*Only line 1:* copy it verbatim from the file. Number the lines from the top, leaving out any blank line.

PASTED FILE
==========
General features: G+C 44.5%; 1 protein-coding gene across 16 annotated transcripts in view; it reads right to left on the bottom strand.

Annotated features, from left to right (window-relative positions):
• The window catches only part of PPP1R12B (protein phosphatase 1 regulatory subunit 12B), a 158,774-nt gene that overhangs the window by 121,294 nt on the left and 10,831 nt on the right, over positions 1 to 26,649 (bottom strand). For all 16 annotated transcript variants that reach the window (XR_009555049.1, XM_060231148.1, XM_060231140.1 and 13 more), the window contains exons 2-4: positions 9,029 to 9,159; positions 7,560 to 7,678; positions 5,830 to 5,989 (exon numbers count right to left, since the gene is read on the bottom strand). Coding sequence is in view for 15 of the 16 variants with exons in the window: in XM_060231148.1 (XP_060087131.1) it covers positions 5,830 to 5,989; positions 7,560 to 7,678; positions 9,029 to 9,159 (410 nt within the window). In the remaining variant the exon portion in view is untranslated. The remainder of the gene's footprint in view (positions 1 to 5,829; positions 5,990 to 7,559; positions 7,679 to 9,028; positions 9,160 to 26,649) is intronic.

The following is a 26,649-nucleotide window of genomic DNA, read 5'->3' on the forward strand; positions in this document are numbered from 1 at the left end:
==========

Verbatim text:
General features: G+C 44.5%; 1 protein-coding gene across 16 annotated transcripts in view; it reads right to left on the bottom strand.